Israelis Mark Gilad Shalit's Sixth Birthday in Captivity With Protests

Family of abducted IDF soldier demonstrate outside Netanyahu's office, holding a sign that read, 'Netanyahu - a birthday present for Gilad - his life back.'

Dozens of Israelis took part in a demonstration outside the office of Prime Minister Benjamin Netanyahu on Sunday, to mark the birthday of Israel Defense Forces soldier Gilad Shalit, who is being held captive by Hamas for the past five years.

Gilad Shalit, who was captured on June 25, 2006 during a cross-border raid by militants from the Gaza Strip, turned 25 on Sunday. Negotiations for his release as part of prisoner swap between Israel and the Palestinian movement have dragged on.

Tomer Appelbaum

The demonstrators chanted "save Gilad" and carried large signs that read: "Netanyahu - you have no mandate to kill a soldier" as cabinet ministers arrived for their weekly meeting at Netanyahu's office in Jerusalem.

Shalit's mother, Aviva, held up a sign proclaiming "Netanyahu - a birthday present for Gilad - his life back."

Activists campaigning for the soldiers release also plan to demonstrate at the spot opposite the Gaza Strip where he was snatched, and hold a march later Sunday.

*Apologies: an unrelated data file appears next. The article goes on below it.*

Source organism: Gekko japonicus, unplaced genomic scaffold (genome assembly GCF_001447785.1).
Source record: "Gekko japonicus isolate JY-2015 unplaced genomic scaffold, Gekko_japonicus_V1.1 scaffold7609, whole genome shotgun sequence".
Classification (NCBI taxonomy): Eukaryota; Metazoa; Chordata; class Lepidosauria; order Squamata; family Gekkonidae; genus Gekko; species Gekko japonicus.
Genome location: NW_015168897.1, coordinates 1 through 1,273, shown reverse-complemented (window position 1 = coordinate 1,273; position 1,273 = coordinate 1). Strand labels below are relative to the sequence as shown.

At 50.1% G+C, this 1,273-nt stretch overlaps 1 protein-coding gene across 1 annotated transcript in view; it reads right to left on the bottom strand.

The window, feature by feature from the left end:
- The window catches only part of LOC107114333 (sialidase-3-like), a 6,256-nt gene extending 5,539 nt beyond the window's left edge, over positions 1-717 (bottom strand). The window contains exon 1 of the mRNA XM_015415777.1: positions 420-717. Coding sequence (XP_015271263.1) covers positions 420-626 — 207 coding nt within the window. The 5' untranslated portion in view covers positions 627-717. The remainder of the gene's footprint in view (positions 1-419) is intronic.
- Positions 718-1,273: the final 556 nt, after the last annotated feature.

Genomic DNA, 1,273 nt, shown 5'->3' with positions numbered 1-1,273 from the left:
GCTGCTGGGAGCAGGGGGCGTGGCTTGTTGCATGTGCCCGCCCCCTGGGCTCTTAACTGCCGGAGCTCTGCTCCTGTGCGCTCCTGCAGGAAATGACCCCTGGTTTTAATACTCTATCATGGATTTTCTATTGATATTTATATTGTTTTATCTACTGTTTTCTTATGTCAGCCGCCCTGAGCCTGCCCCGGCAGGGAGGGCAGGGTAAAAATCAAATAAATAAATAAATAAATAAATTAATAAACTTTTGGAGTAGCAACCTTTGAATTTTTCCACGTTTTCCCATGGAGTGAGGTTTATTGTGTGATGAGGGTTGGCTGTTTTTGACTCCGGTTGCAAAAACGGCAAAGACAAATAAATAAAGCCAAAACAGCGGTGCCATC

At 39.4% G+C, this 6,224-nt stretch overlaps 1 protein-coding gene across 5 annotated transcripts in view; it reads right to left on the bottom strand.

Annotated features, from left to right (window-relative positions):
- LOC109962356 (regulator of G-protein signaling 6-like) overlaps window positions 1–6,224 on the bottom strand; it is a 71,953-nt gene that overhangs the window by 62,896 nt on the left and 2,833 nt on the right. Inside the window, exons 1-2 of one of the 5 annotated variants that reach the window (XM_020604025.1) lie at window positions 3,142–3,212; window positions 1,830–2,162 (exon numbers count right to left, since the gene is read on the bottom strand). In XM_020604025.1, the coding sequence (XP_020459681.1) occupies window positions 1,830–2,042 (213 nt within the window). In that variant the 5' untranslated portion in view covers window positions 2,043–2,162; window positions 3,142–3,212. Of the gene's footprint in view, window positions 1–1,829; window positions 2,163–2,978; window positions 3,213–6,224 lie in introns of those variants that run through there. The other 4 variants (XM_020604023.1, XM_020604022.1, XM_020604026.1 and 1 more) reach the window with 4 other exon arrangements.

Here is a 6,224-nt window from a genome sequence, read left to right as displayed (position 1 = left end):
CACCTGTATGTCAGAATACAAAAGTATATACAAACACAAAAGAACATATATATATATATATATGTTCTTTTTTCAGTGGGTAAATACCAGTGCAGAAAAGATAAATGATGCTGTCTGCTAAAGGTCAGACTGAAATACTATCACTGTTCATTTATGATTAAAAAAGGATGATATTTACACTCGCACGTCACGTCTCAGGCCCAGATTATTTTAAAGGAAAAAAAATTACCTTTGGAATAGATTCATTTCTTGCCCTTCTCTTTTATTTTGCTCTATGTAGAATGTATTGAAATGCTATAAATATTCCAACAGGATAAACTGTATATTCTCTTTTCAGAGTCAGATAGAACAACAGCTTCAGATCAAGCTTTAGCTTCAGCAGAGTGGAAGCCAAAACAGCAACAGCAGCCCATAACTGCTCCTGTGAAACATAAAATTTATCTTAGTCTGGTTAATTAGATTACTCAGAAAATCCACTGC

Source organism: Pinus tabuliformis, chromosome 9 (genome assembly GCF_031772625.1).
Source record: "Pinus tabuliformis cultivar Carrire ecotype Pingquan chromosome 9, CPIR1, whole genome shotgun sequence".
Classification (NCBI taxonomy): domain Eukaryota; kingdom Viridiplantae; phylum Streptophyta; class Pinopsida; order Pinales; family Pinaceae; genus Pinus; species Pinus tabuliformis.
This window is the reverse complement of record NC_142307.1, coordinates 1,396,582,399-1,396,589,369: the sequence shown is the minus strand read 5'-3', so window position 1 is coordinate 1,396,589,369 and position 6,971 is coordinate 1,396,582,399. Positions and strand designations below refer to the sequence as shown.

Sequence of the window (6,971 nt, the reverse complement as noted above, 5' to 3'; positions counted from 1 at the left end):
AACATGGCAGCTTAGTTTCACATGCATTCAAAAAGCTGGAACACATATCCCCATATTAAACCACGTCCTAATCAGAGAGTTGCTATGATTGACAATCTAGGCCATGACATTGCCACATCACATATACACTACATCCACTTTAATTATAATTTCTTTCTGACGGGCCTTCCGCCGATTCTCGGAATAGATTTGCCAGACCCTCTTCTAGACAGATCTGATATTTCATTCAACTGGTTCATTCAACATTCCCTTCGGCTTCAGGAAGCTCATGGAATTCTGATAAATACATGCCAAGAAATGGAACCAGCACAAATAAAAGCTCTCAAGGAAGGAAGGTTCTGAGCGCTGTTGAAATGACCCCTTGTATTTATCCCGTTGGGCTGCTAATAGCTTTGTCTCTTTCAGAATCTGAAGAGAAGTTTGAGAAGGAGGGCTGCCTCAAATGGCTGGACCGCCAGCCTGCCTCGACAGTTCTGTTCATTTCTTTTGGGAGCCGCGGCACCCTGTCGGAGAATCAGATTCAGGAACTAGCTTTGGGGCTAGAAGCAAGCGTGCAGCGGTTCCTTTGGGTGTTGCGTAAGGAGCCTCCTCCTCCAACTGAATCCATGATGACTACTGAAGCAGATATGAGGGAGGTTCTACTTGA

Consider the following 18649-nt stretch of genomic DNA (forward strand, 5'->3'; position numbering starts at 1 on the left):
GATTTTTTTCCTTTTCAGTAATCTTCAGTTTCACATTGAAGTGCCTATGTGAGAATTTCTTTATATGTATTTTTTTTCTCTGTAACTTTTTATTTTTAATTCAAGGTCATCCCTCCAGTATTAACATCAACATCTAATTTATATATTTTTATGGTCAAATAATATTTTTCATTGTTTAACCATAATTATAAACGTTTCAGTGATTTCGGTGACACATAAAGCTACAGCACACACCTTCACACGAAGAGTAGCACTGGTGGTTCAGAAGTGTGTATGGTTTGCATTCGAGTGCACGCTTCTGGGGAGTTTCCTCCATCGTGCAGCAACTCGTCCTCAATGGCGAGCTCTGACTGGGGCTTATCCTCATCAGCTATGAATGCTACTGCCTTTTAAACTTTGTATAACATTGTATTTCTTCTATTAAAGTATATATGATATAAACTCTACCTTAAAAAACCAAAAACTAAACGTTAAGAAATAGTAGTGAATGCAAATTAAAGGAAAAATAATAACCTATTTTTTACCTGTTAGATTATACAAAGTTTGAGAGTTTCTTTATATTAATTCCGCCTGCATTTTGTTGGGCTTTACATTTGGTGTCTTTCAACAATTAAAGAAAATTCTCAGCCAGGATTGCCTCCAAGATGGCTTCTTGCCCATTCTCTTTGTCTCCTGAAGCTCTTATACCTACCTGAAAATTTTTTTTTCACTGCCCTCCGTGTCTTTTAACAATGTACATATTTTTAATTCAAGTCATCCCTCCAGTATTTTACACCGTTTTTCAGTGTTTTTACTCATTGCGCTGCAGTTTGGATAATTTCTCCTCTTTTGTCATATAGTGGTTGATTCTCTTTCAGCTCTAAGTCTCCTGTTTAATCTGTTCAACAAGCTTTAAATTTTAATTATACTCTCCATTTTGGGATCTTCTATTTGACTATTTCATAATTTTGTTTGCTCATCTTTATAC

Hamas is demanding that Israel free 1,000 Palestinians held in its jails in return for Shalit.
Negotiations however are floundering over the release of several older Palestinian militants serving long sentences, who Israel says are behind some of the worst attacks carried out against it.

Israel also refuses to allow other prisoners considered still dangerous to be released to their West Bank homes, from where they could have easy access to Israeli population centers.
Netanyahu said in June that Israel had accepted a German-mediated proposal for a prisoner swap with Hamas, but received no reply from the organization. Days later, Hamas said the two sides had reached a "joint understanding" but that Netanyahu had backed out.

The movement also said it would no longer work with the German official trying to mediate a deal since he was "not a fair negotiator" and had "adopted Netanyahu's stance."

Since Shalit's capture, the only signs of life have been three letters, an audio tape released a year after he was taken, and a brief video broadcast on October 2, 2009.